Active ingredient in Viagra could cure Alzheimer’s

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Active ingredient in Viagra could cure Alzheimer's
Active ingredient in Viagra could cure Alzheimer's. image: creative commons

Active ingredient in Viagra could cure Alzheimer’s

A group of researchers from the Cleveland Department of Genetics and Genome Sciences, in the United States, believes it could have found a cure for Alzheimer’s disease. They have identified sildenafil, the active substance used to treat erectile dysfunction and pulmonary hypertension, as a potential drug to prevent and treat Alzheimer’s.

Sildenafil is marketed under the brand names of under the brand names Viagra and Revatio, and the team has emphasised the need to carry out clinical trials to support the conclusions of this computational analysis, in order to verify the efficacy of the drug in patients with the disease.

This Monday, December 5, the journal ‘Nature Aging‘, published the conclusions of a study in which the histories of more than seven million patients were analysed. Their results reportedly showed that sildenafil is associated with a 69 per cent reduction in the incidence of Alzheimer’s.

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“This study is an example of a booming research area within precision medicine, where ‘big data’ is key to connecting the dots between existing drugs and complex diseases like Alzheimer’s”, said Jean Yuan, a researcher at the National Institute on Aging (NIA), which has funded the research.

Scientists found that the accumulation of beta-amyloid, and tau proteins, leads to the formation of abnormal clumps and plaques in the brain. These are two of the main markers of the development of Alzheimer’s disease.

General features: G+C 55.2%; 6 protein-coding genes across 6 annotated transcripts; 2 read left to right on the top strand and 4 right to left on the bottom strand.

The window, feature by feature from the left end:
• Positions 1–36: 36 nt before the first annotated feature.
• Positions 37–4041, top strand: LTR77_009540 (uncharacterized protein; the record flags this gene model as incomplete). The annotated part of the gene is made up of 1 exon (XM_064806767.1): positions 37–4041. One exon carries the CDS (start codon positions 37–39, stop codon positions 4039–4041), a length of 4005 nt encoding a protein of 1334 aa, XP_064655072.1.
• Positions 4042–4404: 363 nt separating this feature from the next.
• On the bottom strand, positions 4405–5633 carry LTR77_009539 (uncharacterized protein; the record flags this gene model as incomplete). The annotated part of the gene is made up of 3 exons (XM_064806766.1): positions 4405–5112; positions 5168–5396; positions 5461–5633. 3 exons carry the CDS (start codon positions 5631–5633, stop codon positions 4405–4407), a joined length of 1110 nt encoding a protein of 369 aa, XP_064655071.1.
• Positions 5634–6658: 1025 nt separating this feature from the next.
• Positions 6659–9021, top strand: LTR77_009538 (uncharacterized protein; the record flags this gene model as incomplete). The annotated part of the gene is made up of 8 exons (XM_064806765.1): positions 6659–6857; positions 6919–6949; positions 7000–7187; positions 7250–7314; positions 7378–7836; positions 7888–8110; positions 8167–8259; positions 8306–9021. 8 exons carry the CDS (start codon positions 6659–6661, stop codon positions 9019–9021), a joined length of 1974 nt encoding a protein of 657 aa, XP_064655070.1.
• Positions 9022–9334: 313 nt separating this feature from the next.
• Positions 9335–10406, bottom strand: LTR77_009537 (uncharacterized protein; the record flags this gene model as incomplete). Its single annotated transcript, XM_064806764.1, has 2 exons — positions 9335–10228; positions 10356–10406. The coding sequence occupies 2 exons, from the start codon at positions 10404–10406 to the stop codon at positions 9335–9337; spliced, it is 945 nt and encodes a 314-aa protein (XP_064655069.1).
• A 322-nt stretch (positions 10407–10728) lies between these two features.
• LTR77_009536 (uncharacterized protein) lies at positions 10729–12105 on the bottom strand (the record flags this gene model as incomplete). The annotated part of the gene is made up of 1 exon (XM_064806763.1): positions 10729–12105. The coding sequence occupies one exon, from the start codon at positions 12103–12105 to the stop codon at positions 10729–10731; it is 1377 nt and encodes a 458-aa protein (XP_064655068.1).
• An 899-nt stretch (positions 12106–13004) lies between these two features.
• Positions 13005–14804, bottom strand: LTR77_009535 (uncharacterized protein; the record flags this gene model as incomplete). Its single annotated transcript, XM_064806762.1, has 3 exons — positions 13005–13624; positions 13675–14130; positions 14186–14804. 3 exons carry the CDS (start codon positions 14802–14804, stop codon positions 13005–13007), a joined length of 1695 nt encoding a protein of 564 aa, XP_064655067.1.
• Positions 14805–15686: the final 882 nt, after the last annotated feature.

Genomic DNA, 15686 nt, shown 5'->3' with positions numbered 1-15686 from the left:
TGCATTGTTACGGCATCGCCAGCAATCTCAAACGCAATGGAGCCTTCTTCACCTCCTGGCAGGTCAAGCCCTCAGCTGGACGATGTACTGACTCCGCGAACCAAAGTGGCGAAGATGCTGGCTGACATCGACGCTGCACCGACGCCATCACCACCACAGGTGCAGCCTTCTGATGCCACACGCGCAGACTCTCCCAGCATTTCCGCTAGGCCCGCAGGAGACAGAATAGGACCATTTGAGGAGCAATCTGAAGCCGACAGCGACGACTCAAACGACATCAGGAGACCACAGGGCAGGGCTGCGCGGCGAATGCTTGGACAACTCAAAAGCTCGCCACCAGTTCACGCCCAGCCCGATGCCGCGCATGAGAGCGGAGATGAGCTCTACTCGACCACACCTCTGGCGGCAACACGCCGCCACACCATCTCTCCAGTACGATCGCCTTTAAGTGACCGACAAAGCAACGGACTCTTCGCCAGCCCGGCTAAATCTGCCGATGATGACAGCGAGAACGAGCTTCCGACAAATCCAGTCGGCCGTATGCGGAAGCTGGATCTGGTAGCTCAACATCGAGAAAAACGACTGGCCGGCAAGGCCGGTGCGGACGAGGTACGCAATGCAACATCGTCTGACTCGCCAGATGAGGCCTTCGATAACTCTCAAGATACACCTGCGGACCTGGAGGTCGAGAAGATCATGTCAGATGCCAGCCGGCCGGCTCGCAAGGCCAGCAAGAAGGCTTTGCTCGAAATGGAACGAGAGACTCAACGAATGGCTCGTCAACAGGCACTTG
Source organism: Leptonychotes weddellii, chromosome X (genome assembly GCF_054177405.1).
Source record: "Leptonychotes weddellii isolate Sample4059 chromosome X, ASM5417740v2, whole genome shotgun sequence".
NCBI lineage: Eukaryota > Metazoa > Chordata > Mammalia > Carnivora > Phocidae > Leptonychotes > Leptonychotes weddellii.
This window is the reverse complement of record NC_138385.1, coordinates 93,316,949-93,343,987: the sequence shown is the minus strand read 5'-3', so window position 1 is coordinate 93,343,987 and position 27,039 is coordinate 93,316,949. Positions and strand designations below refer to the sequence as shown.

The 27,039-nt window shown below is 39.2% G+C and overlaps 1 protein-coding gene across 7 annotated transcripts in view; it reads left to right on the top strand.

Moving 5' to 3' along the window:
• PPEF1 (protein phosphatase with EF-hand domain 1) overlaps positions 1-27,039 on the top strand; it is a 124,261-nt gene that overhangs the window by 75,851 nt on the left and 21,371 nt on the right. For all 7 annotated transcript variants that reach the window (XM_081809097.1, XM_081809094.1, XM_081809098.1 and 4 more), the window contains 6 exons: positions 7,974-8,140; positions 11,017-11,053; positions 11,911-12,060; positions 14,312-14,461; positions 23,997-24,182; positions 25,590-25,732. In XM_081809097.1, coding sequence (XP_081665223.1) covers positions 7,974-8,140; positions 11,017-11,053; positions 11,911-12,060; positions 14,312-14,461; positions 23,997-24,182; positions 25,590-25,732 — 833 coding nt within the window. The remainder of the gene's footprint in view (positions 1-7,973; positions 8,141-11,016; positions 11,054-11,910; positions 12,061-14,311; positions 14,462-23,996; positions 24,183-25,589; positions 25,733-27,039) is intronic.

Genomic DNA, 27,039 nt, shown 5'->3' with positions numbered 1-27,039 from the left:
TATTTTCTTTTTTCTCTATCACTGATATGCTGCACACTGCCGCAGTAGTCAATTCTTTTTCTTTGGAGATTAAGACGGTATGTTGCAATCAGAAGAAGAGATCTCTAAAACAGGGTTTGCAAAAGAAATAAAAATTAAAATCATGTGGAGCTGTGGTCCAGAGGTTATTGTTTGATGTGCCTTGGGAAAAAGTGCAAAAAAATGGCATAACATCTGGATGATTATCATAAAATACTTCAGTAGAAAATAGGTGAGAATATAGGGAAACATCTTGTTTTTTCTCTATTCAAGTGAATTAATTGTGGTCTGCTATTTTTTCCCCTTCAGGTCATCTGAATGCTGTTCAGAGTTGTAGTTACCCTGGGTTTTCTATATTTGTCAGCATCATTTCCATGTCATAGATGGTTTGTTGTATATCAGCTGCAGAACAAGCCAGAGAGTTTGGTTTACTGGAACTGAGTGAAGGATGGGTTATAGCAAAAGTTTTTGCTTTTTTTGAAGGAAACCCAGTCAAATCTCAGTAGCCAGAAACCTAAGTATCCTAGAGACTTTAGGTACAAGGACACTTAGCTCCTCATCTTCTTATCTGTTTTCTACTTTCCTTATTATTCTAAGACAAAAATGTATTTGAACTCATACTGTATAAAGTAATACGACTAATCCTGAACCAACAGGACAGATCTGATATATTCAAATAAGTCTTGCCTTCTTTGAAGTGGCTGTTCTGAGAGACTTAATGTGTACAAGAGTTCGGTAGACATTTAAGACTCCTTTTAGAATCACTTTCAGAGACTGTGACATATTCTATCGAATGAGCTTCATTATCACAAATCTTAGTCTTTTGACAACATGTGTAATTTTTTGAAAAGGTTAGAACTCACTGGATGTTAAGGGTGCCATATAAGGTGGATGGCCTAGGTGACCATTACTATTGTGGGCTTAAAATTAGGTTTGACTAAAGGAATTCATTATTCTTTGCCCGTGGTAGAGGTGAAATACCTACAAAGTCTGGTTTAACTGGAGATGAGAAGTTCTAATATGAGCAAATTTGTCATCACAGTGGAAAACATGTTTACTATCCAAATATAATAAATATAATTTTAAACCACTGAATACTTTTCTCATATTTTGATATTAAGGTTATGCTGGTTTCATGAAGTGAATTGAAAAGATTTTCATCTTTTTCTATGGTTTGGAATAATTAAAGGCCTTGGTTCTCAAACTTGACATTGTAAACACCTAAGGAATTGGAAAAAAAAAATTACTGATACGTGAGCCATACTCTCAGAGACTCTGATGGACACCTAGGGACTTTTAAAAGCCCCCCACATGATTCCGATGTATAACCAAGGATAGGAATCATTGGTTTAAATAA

So far, none of the numerous clinical trials that have been conducted in the last decade with molecules that promised to counteract these processes have been successful.


Feixiong Cheng, the main author of the published paper, commented, “Recent studies indicate that the interaction between amyloid (proteins), and tau, contributes more to Alzheimer’s than either of the two alone”.

As a result, Cheng’s team searched among more than 1,600 drugs already approved by health authorities in the United States for those that could have effects on both proteins at the same time. “Sildenafil, which has been shown to significantly improve cognition and memory in preclinical models, was presented as the best candidate”, he explained.

Their subsequent analysis determined that patients taking sildenafil had a 55 per cent lower risk of developing the disease over six years compared to those taking losartan – a candidate for Alzheimer’s treatment – and 65 per cent lower than those taking metformin.


“It is important to emphasise that we have determined the use of sildenafil reduced the probability of developing Alzheimer’s in individuals with coronary artery disease, hypertension, and type-2 diabetes, all of which are comorbidities significantly associated with the risk of the disease”, concluded Cheng, as reported by diariodesevilla.es.

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Chris was born in a small village in Wales, where he ran his own successful construction company for many years, before deciding in 1990, to swap the grey skies and rain for the sunshine and lifestyle of the Costa del Sol. Late last year he made the move to Southern Portugal, and is now residing on the Algarve. Having sung and played in a rock band back in Wales, he still likes to go out and entertain in his spare time, singing in restaurants and golf clubs. Interests are of course music, especially from the 60s and 70s, movies, nice restaurants, and he has a passion for graphic design and online marketing.

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